You can also prevent long hair from dragging along the ground when your pooch goes outside for a potty or play break. Simply wrap a towel or cloth loosely around your dog’s waist and clip the ends of the towel together with a potato chip bag clip (found where kitchen supplies are sold). Use the small bag clips and be careful not to catch any of the dog’s hair or skin in them.
Keep Your Pooch in a Pet Cut
Although you should never be in a hurry while clipping your dog’s coat, you may be looking for the best way to tidy up his fur coat without much hassle. Use the pet cut that I describe in Chapter Spiffing Up Short- and Medium-Coated Breeds for occasionally cleaning up or trimming your dog’s coat between major clippings.
Before you do that, however, invest in some snap-on guide combs for your clippers. Using guide combs is an easy way to make sure you have an even cut without much muss or fuss. Choose the hair length you want, snap the guide onto your clippers, and you’re off!
Add Beautiful Shine to Your Dog’s Coat
Is your dog’s coat dull and drab? If you have a dog with a short coat, you can perk it up with an oil-based coat conditioner. Sometimes lanolin or mink oil works well. Spread a small amount in your palms and rub them together before rubbing your hands all over your dog’s coat. Then, finish up with a hound glove, which is a grooming mitt for short-coated dogs (see Chapter Training Your Dog for Grooming).
If your dog’s coat is long, spray the conditioner liberally throughout the hair and then comb or brush it through the coat.
Use common sense when applying conditioner. Be sure to use a conditioner that’s made for your dog’s coat, and check the package for recommendations on its use. There is such a thing as too much, particularly with regard to spray conditioners. You can overspray and cause a big mess, because it can streak or stain clothing or furnishings if your dog likes to rub up against them.
Enjoy a Refreshing Blast
Sometimes your dog doesn’t, well, smell like a rose. When you can’t bathe him, or company is due to arrive any minute, you can make him smell good anyway by using any one of the doggie scents sold at pet supply stores. Bodifier and coat dressing often work in a pinch, too. This quick fix for a smelly dog won’t get your dog clean, but it will make him a little nicer to be around.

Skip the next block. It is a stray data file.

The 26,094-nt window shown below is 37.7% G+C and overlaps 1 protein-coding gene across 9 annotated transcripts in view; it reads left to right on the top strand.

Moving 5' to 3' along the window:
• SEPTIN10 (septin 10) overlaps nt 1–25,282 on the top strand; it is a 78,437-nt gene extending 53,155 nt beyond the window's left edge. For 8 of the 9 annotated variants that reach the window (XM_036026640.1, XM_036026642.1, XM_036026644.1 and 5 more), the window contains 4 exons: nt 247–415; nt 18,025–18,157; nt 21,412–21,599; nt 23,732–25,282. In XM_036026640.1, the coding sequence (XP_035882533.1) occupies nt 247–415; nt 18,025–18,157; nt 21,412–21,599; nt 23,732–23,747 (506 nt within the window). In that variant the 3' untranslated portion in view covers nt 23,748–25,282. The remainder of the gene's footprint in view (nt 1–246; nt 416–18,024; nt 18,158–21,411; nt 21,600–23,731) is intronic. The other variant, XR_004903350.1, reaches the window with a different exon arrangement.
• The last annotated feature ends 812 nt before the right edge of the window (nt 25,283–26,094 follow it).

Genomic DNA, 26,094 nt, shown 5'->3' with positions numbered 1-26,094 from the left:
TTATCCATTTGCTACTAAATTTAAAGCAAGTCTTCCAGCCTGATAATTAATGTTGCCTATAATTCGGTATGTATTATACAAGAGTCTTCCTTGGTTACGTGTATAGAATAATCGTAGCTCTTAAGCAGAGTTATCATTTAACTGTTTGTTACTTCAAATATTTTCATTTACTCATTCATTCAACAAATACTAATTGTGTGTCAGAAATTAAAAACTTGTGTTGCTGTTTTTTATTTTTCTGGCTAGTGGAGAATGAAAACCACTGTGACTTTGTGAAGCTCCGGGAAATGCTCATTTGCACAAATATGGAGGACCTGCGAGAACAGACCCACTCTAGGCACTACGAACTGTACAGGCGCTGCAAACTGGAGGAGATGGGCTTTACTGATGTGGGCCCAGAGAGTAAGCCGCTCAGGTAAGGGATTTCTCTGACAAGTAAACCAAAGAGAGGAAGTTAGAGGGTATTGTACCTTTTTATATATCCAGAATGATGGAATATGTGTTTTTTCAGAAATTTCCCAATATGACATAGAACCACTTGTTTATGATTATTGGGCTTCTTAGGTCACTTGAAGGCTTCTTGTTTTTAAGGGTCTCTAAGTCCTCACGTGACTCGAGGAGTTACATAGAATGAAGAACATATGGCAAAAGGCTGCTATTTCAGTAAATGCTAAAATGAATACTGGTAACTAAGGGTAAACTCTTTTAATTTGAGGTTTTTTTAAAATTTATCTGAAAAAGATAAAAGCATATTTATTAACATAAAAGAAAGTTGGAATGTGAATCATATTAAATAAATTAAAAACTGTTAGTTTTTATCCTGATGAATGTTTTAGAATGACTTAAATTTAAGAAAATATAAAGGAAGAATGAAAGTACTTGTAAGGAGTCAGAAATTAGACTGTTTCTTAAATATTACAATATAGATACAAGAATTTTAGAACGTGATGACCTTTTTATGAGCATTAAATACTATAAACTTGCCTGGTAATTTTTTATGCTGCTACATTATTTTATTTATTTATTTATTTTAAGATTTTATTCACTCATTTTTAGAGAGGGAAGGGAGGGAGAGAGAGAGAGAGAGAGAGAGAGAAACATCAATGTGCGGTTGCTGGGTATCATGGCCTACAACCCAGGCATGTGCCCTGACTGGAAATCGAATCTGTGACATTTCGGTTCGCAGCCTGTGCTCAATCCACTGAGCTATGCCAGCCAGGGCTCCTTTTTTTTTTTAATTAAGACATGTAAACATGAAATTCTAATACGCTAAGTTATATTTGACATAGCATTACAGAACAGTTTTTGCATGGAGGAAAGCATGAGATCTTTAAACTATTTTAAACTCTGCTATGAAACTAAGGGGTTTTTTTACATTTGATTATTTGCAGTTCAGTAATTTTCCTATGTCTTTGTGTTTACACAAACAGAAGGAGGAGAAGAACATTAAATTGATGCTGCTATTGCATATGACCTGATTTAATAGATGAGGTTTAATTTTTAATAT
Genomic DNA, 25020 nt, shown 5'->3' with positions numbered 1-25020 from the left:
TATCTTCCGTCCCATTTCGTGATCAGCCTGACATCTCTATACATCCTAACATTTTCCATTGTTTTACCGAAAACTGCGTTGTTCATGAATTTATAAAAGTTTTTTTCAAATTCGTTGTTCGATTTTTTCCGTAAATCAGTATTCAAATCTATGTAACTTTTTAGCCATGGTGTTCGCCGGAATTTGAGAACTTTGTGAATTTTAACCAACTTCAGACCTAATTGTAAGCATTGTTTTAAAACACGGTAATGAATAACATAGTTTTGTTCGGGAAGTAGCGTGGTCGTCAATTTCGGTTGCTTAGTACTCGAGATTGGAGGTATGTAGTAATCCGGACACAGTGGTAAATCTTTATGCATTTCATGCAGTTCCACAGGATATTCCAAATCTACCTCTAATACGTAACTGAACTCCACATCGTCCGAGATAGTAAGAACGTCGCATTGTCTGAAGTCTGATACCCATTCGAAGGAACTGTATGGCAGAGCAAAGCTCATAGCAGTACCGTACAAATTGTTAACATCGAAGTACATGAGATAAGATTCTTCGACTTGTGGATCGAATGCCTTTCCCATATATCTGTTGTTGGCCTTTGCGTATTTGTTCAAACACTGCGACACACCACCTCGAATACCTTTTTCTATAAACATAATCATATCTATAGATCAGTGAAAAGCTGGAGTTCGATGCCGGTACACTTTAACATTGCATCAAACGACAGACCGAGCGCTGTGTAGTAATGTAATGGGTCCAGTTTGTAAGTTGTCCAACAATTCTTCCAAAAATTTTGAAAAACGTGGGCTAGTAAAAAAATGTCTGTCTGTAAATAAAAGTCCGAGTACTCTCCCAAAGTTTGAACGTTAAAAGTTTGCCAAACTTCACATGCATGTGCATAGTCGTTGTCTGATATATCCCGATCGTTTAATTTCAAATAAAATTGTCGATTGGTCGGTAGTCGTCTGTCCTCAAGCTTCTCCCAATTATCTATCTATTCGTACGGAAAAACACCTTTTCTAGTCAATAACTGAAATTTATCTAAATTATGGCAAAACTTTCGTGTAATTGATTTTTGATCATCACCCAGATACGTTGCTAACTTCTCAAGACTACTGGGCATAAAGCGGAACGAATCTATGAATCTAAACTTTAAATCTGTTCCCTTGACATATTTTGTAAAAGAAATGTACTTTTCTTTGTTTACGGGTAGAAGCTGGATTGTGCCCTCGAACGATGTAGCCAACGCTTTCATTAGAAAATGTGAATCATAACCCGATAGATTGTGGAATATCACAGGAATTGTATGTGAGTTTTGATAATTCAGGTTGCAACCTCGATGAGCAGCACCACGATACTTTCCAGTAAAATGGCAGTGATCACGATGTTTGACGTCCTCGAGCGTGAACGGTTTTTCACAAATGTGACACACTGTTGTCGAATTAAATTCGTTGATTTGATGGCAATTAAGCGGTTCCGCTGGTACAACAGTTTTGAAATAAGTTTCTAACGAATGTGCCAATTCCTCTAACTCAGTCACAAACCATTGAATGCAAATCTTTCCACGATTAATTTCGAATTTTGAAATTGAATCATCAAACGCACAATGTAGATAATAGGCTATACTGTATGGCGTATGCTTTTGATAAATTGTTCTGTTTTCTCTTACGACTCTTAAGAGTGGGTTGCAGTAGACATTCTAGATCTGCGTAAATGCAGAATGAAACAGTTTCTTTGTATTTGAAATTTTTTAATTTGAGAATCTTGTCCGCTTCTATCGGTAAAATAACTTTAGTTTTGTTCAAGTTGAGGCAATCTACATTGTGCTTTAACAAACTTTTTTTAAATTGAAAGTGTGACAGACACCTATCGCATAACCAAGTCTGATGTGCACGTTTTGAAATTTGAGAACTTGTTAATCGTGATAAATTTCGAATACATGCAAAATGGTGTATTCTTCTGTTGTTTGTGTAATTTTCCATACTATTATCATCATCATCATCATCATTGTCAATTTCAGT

Always follow label directions. Don’t spray in the face or near the eyes of your dog. When applying any products to your dog’s face (if the product is safe for that purpose), first spray it on a cloth and then gently wipe around your dog’s head, avoiding the eyes, nose, and mouth. Note: Scents, bodifiers, and coat dressing will do nothing for skunk odor. Check out Chapter The Skinny on Hairy Health Issues for how to get rid of that funky problem.
Perform a Quick Hair Pickup
After you clean your dog, you may wonder how to clean up all that dog hair. Have no fear; pet-hair pickups can help you. Try using the rollers equipped with two-sided tape rather than the ones that you have to rinse to clean and reactivate. My own experience has been that the rinse-and-use rollers lose their stickiness after a while, so it’s better to go with the more reliable peel-off, tape-type rollers.
Substitute in a Pinch
What happens if you don’t have the right shampoo and conditioner for your kind of dog? Can you substitute other kinds?
In a pinch, yes. You don’t want to use other shampoos and conditioners that aren’t meant for dogs too often because they also don’t have the proper pH-balance for their coats. You can occasionally substitute the following:
– Human shampoo for dog shampoo.
– Human conditioner for dog conditioner.
– Plain Ivory or Dawn hand-dishwashing soap for dog shampoo.
Don’t use any other dishwashing soap except plain Ivory or Dawn hand-dishwashing soap on your dog’s coat, and when you do, use it sparingly.
– A blow-dryer intended for human hair as long as it has a “no-heat” setting, which can be used as a substitute for a dog blow-dryer.
by Margaret H.Bonham